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Rapid climate change will impose strong directional selection pressures on natural plant populations. Climate-linked genetic variation in natural populations indicates that an evolutionary response is possible. We investigated such a response by comparing individuals subjected to elevated drought and warming treatments with individuals establishing in an unmanipulated climate within the same population. We report that reduction in seedling establishment in response to climate manipulations is nonrandom and results from the selection pressure imposed by artificially warmed and droughted conditions. When compared against control samples, high single-locus genetic divergence occurred in drought and warming treatment samples, with genetic differentiation up to 37 times higher than background (mean neutral locus) genetic differentiation. These loci violate assumptions of selective neutrality, indicating the signature of natural selection by drought. Our results demonstrate that rapid evolution in response to climate change may be widespread in natural populations, based on genetic variation already present within the population. © 2008 The Authors Journal compilation © 2008 Blackwell Publishing Ltd.

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Twentieth century changes of tree-ring δ13C at the southern range-edge of Fagus sylvatica: Increasing water-use efficiency does not avoid the growth decline induced by warming at low altitudes

Peñuelas J., Hunt J.M., Ogaya R., Jump A.S. (2008) Twentieth century changes of tree-ring δ13C at the southern range-edge of Fagus sylvatica: Increasing water-use efficiency does not avoid the growth decline induced by warming at low altitudes. Global Change Biology. 14: 1076-1088.
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Doi: 10.1111/j.1365-2486.2008.01563.x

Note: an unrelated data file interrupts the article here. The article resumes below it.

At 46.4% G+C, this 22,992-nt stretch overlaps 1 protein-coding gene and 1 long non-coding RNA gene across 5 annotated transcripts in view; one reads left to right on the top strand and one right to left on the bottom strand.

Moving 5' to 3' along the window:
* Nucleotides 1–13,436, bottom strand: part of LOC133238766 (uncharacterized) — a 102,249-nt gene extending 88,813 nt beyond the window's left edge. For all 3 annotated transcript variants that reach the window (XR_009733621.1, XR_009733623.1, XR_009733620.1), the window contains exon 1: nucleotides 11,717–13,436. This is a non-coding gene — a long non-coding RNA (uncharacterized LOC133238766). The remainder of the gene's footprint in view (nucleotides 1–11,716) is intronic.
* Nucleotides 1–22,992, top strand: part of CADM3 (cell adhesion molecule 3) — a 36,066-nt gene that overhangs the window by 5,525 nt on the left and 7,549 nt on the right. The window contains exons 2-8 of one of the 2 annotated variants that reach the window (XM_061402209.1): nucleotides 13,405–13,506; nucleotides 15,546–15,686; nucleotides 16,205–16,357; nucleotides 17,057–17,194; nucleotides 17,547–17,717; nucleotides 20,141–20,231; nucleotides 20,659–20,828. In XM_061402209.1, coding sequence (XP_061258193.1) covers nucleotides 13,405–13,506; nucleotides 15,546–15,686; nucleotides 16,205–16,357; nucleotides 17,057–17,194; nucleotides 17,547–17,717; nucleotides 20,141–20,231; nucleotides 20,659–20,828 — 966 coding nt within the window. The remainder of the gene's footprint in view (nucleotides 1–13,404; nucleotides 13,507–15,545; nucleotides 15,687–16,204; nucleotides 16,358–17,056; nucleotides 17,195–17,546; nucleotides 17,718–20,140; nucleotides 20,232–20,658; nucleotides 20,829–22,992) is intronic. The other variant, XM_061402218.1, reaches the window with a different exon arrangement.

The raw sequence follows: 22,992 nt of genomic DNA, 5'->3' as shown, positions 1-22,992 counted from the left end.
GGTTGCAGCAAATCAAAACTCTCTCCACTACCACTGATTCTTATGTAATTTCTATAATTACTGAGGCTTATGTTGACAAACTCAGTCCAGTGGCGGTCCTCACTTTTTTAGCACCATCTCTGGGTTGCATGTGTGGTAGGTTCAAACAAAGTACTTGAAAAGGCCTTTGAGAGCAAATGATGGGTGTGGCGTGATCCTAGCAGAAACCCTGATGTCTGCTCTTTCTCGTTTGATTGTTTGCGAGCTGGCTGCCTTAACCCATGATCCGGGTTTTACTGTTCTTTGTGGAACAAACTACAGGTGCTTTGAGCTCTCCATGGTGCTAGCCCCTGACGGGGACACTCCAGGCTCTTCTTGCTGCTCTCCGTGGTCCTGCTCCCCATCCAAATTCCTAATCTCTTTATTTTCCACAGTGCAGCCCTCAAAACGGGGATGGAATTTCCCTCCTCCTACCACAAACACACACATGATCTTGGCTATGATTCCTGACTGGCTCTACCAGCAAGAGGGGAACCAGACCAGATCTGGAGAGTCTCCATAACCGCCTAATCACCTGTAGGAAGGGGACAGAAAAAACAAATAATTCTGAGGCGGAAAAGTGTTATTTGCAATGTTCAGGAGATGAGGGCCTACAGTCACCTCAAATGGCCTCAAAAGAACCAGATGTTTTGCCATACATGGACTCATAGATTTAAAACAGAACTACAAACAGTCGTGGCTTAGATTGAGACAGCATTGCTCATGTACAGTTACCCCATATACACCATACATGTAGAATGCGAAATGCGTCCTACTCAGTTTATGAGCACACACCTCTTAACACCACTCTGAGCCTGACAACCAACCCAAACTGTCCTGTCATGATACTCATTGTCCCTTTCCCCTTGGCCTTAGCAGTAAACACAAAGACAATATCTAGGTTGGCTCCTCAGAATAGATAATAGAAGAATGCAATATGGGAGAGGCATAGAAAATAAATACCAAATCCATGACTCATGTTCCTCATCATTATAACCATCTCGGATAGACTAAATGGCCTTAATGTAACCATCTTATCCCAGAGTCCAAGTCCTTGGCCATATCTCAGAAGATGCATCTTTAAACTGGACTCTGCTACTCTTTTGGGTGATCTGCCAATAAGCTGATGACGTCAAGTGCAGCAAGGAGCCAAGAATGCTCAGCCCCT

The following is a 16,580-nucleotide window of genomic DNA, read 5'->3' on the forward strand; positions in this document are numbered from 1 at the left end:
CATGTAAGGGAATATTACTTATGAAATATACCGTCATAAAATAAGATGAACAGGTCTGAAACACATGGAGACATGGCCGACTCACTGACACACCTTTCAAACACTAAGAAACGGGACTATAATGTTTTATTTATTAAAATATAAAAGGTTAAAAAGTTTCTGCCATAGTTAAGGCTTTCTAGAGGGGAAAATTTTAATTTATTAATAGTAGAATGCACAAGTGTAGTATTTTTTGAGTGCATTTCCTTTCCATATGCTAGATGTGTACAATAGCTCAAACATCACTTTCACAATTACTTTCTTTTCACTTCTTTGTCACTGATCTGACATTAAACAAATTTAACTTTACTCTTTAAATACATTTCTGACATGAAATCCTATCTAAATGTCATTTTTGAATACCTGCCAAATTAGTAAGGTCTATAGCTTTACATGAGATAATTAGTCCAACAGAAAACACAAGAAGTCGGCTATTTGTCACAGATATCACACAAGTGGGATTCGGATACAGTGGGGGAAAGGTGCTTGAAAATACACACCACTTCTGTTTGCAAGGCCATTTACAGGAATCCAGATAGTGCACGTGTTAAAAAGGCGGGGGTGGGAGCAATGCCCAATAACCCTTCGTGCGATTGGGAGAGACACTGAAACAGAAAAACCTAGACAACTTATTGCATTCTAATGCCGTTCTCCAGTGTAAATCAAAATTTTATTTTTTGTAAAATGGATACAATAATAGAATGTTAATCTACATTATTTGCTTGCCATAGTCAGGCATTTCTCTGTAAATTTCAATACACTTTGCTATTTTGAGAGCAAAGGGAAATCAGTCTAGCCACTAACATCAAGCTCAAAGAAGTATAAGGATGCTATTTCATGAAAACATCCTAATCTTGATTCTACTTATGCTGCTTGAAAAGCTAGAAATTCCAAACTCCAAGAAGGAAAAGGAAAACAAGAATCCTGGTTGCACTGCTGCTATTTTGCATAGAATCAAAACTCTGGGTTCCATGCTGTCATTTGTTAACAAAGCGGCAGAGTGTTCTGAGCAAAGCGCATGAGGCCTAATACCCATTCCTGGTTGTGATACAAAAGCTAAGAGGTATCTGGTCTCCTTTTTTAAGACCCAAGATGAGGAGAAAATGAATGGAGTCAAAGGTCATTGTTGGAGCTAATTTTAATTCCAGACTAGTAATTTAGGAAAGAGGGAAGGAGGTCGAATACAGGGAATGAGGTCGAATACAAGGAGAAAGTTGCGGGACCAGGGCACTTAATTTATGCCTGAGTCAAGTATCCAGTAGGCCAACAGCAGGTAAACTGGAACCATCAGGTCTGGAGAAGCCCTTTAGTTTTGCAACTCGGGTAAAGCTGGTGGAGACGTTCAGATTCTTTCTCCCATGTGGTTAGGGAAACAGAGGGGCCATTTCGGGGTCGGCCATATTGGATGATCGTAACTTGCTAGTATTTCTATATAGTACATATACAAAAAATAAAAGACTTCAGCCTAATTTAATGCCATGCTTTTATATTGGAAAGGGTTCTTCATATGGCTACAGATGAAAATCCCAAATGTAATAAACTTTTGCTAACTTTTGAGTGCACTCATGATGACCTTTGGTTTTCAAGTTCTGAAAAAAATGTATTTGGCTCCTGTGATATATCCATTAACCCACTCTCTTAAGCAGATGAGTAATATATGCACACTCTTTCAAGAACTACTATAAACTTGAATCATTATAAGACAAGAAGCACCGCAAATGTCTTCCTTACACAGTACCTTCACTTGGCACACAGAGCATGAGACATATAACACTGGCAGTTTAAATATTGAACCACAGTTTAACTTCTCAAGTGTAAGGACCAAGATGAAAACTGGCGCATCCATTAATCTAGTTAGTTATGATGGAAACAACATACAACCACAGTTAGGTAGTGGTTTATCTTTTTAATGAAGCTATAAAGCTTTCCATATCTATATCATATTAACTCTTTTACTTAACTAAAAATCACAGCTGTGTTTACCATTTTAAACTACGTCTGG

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We aimed to gain knowledge on the changes in intrinsic water use efficiency (iWUE) in response to increasing atmospheric CO2 concentrations and climate change over the last century. We investigated the variation in the iWUE of mature Fagus sylvatica trees located in the higher, central and lower altitudinal forest limits (HFL, CFA and LFL) of one of the southernmost sites of beech distribution in Europe, the Montseny Mountains in Catalonia (northeast Spain), during the last century by analysing the δ13C of their tree rings. Pre- and post-maturation phases of the trees presented different trends in δ13C, Δ13C, Ci (internal CO2 concentration), iWUE and basal area increment (BAI). Moreover, these variables showed different trends and absolute values in the LFL than in the other altitudinal sites, CFA and HFL. Our results show the existence of an age effect on δ13C in the CFA and HFL (values increased by ca. 1.25‰ coinciding with the BAI suppression and release phases, previous to maturation). These age-related changes were not found in the LFL, whose beech trees arrived to maturation earlier and experienced drier conditions during the suppression phase. In the last 26 years of comparable mature trees, the increase of iWUE deduced from the Δ13C analyses was ca. 10% in LFL, ca. 6% in CFA and not significant in HFL. These results show that climate change towards more arid conditions accounted for these higher Δ13C-values and increases in the LFL more than the continuous increase in atmospheric CO2 concentrations. This increased iWUE in the LFL did not avoid a decline in growth in these lowest altitudes of this beech southern range-edge as a result of warming. Furthermore, since there was no apparent change in iWUE and growth in the beech forests growing in the more standard-adequate environments of higher altitudes in the last 26 years, the rate of sequestration of C into temperate ecosystems may not increase with increasing atmospheric CO2 concentrations as predicted by most models based on short-term small scale experiments. © 2008 The Authors Journal compilation © 2008 Blackwell Publishing Ltd.